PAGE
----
Is YouTube the Next Frontier for Podcasts?

Podcasters are finding YouTube a friendly place to distribute their content. With a billion monthly users, YouTube’s an attractive place to woo listeners. Libsyn, a podcast hosting company, recently introduced a feature that enables podcasters to easily turn their audio files into video and send them to YouTube at the same time they send them to other distribution services such as iTunes and GooglePlay.

But YouTube is a video platform, right? Although it’s often disregarded in a conversation about streaming audio listening, YouTube is by far the largest on demand streaming audio service. It makes sense the podcasters would offer their content on the giant on demand streaming platform as well. YouTube also has some other features that make it a great platform for podcasters – such as search and sharing.

This American Life offers all of its content on YouTube, as do many others. Some, like The Moth, and NPR podcasts like The Hidden Brain and Invisibilia, have organized all of their content into YouTube pages that you can subscribe to, while others, like 99 Percent Invisible and Reply All, are not quite as organized, but easy to find through search.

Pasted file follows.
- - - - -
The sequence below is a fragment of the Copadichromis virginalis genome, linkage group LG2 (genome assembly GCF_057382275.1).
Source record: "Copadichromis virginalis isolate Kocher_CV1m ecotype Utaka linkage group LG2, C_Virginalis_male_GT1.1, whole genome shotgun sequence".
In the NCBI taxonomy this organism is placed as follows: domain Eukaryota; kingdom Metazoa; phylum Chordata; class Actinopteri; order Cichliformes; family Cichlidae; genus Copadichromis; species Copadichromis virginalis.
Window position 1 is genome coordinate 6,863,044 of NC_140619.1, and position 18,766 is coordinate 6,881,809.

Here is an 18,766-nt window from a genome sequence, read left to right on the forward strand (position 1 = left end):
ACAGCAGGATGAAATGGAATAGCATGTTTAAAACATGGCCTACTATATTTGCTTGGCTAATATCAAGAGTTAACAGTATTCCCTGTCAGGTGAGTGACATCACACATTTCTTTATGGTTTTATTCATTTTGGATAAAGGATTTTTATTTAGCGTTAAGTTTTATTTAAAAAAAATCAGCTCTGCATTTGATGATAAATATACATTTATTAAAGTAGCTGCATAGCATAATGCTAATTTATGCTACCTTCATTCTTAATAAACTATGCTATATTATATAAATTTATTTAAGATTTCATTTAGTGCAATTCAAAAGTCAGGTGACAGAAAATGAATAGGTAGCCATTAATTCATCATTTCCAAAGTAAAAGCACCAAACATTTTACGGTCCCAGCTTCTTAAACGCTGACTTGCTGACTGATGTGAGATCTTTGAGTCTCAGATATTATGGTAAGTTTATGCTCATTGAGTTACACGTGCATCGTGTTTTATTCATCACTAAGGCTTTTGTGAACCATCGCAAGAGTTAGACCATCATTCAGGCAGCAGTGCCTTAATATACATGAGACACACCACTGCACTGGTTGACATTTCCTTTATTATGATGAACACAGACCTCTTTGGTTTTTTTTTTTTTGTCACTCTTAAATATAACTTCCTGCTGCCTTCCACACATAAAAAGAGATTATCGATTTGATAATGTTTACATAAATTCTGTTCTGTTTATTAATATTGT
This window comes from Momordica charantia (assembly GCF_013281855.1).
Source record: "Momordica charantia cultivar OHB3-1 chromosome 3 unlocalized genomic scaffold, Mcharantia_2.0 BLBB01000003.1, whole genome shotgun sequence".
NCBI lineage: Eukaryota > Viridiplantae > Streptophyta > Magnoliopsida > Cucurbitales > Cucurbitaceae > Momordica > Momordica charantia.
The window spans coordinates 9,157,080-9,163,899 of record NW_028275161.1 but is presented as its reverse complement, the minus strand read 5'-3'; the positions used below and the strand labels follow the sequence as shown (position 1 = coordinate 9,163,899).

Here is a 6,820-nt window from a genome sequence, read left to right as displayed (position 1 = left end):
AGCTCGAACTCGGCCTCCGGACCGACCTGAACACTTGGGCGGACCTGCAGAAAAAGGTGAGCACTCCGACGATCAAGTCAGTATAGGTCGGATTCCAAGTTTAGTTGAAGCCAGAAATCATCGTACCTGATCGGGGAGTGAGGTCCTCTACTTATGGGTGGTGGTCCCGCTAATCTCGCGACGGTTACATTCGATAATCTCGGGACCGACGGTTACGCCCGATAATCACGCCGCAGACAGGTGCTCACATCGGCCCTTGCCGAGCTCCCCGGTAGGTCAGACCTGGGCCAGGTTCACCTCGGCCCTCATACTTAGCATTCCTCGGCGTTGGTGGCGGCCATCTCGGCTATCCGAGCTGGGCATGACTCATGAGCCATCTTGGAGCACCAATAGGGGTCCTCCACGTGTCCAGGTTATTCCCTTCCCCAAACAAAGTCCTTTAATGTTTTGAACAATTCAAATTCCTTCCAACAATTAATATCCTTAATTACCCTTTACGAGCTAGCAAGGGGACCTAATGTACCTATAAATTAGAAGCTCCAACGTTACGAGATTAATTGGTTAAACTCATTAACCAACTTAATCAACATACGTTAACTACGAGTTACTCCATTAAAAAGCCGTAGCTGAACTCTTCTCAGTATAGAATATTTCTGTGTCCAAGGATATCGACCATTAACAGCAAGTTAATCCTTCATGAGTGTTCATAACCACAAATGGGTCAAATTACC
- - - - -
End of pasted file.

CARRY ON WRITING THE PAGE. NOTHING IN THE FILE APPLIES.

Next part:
YouTube also offers recommendations – when I subscribed to Modern Love, produced by WBUR and the New York Times, I got recommendations for a Ted Talk, and a podcast by The Minimalists.

From the looks of the numbers of subscribers to some of the podcasts, it’s early in the idea that YouTube is a podcast distribution platform. The Moth’s 47,000 subscribers seems huge compared to This American Life which has 8562 subscribers. Meanwhile Serial has only 216(!). But Youtube sure seems like a ready-made distribution platform for podcast content. Maybe it’s the next frontier..




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